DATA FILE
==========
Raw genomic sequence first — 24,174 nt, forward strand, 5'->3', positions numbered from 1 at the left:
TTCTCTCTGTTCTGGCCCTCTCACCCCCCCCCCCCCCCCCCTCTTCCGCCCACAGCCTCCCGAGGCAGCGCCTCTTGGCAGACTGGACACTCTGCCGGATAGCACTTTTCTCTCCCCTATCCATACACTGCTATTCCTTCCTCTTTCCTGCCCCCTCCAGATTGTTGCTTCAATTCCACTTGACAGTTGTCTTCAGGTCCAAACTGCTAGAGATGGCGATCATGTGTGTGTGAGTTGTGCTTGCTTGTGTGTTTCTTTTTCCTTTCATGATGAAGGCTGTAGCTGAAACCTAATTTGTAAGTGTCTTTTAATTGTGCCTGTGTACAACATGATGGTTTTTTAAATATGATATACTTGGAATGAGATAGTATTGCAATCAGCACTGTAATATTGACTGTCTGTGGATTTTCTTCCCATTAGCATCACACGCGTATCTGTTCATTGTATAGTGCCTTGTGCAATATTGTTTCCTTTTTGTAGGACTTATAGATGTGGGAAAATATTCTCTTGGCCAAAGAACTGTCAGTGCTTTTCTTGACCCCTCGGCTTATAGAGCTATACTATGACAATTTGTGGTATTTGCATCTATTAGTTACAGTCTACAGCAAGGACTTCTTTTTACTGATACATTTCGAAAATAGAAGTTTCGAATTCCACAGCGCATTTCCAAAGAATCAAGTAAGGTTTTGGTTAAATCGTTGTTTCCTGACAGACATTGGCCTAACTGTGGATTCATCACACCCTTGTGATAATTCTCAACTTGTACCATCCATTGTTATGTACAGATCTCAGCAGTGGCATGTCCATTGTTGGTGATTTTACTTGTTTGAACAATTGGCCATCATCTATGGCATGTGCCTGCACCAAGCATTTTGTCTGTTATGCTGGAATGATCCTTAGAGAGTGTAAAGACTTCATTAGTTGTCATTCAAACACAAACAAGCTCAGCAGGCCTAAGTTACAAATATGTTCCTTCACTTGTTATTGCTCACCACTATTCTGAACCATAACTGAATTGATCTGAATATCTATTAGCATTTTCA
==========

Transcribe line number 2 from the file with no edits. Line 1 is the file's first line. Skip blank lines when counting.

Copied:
TTCTCTCTGTTCTGGCCCTCTCACCCCCCCCCCCCCCCCCCTCTTCCGCCCACAGCCTCCCGAGGCAGCGCCTCTTGGCAGACTGGACACTCTGCCGGATAGCACTTTTCTCTCCCCTATCCATACACTGCTATTCCTTCCTCTTTCCTGCCCCCTCCAGATTGTTGCTTCAATTCCACTTGACAGTTGTCTTCAGGTCCAAACTGCTAGAGATGGCGATCATGTGTGTGTGAGTTGTGCTTGCTTGTGTGTTTCTTTTTCCTTTCATGATGAAGGCTGTAGCTGAAACCTAATTTGTAAGTGTCTTTTAATTGTGCCTGTGTACAACATGATGGTTTTTTAAATATGATATACTTGGAATGAGATAGTATTGCAATCAGCACTGTAATATTGACTGTCTGTGGATTTTCTTCCCATTAGCATCACACGCGTATCTGTTCATTGTATAGTGCCTTGTGCAATATTGTTTCCTTTTTGTAGGACTTATAGATGTGGGAAAATATTCTCTTGGCCAAAGAACTGTCAGTGCTTTTCTTGACCCCTCGGCTTATAGAGCTATACTATGACAATTTGTGGTATTTGCATCTATTAGTTACAGTCTACAGCAAGGACTTCTTTTTACTGATACATTTCGAAAATAGAAGTTTCGAATTCCACAGCGCATTTCCAAAGAATCAAGTAAGGTTTTGGTTAAATCGTTGTTTCCTGACAGACATTGGCCTAACTGTGGATTCATCACACCCTTGTGATAATTCTCAACTTGTACCATCCATTGTTATGTACAGATCTCAGCAGTGGCATGTCCATTGTTGGTGATTTTACTTGTTTGAACAATTGGCCATCATCTATGGCATGTGCCTGCACCAAGCATTTTGTCTGTTATGCTGGAATGATCCTTAGAGAGTGTAAAGACTTCATTAGTTGTCATTCAAACACAAACAAGCTCAGCAGGCCTAAGTTACAAATATGTTCCTTCACTTGTTATTGCTCACCACTATTCTGAACCATAACTGAATTGATCTGAATATCTATTAGCATTTTCA